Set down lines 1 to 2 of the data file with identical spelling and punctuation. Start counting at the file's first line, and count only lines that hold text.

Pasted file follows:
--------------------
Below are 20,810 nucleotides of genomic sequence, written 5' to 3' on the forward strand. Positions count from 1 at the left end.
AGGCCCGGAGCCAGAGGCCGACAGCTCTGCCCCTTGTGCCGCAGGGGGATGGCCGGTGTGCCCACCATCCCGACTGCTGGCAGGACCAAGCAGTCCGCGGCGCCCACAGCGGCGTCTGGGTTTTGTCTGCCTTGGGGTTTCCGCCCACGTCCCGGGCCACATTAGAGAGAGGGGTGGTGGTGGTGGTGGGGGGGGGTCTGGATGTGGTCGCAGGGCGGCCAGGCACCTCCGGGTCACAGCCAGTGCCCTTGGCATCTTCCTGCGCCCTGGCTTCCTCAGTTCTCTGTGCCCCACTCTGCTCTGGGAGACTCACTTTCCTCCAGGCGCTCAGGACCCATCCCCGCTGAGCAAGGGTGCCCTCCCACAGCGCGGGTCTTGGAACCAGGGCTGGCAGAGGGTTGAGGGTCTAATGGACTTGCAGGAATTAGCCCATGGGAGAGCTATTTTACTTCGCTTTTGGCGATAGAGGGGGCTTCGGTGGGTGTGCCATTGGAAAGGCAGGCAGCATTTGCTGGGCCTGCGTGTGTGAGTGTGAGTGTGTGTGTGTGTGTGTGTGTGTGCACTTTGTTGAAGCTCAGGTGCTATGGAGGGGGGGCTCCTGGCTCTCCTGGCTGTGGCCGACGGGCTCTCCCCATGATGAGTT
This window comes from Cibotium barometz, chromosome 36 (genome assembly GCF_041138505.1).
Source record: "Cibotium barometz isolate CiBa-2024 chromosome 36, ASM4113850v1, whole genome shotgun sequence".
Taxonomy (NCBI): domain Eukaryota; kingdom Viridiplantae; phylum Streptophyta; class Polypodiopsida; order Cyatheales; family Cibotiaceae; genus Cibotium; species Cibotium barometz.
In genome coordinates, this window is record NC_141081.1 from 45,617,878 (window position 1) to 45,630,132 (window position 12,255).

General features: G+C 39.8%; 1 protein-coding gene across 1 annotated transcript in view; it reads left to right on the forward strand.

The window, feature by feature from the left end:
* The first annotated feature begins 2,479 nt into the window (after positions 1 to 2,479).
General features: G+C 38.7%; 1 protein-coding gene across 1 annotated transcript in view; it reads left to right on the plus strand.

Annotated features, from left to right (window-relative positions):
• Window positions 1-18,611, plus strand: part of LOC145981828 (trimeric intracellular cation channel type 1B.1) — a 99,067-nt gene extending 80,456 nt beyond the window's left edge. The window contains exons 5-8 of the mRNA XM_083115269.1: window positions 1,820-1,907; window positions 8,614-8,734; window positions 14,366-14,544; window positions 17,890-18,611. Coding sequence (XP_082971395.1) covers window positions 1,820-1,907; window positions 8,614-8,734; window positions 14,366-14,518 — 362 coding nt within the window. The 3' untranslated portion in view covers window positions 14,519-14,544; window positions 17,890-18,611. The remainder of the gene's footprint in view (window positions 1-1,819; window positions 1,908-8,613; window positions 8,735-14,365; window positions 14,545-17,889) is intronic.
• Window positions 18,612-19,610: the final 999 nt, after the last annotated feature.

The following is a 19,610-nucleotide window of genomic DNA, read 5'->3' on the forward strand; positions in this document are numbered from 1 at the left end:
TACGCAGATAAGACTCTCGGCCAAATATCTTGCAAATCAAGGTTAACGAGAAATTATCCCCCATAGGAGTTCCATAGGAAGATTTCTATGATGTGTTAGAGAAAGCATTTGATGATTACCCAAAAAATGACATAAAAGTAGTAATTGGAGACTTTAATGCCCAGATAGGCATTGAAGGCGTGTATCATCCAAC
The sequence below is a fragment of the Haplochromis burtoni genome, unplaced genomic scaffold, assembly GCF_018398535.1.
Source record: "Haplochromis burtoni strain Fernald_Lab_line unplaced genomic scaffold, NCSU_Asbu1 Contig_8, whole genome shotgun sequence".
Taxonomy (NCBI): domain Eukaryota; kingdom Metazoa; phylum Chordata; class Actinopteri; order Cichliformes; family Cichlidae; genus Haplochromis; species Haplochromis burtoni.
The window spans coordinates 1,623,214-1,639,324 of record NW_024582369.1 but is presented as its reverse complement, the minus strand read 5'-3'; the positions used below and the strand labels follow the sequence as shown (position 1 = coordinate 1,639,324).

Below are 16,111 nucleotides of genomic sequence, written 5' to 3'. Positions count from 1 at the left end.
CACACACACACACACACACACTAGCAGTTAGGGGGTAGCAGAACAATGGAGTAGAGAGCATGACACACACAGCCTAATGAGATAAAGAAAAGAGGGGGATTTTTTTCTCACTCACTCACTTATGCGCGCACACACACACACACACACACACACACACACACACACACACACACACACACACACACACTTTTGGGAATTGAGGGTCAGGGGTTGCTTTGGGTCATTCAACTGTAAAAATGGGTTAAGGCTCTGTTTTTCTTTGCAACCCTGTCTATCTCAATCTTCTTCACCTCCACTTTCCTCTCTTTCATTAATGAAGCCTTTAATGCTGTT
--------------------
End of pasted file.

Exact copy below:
Below are 20,810 nucleotides of genomic sequence, written 5' to 3' on the forward strand. Positions count from 1 at the left end.
AGGCCCGGAGCCAGAGGCCGACAGCTCTGCCCCTTGTGCCGCAGGGGGATGGCCGGTGTGCCCACCATCCCGACTGCTGGCAGGACCAAGCAGTCCGCGGCGCCCACAGCGGCGTCTGGGTTTTGTCTGCCTTGGGGTTTCCGCCCACGTCCCGGGCCACATTAGAGAGAGGGGTGGTGGTGGTGGTGGGGGGGGGTCTGGATGTGGTCGCAGGGCGGCCAGGCACCTCCGGGTCACAGCCAGTGCCCTTGGCATCTTCCTGCGCCCTGGCTTCCTCAGTTCTCTGTGCCCCACTCTGCTCTGGGAGACTCACTTTCCTCCAGGCGCTCAGGACCCATCCCCGCTGAGCAAGGGTGCCCTCCCACAGCGCGGGTCTTGGAACCAGGGCTGGCAGAGGGTTGAGGGTCTAATGGACTTGCAGGAATTAGCCCATGGGAGAGCTATTTTACTTCGCTTTTGGCGATAGAGGGGGCTTCGGTGGGTGTGCCATTGGAAAGGCAGGCAGCATTTGCTGGGCCTGCGTGTGTGAGTGTGAGTGTGTGTGTGTGTGTGTGTGTGTGCACTTTGTTGAAGCTCAGGTGCTATGGAGGGGGGGCTCCTGGCTCTCCTGGCTGTGGCCGACGGGCTCTCCCCATGATGAGTT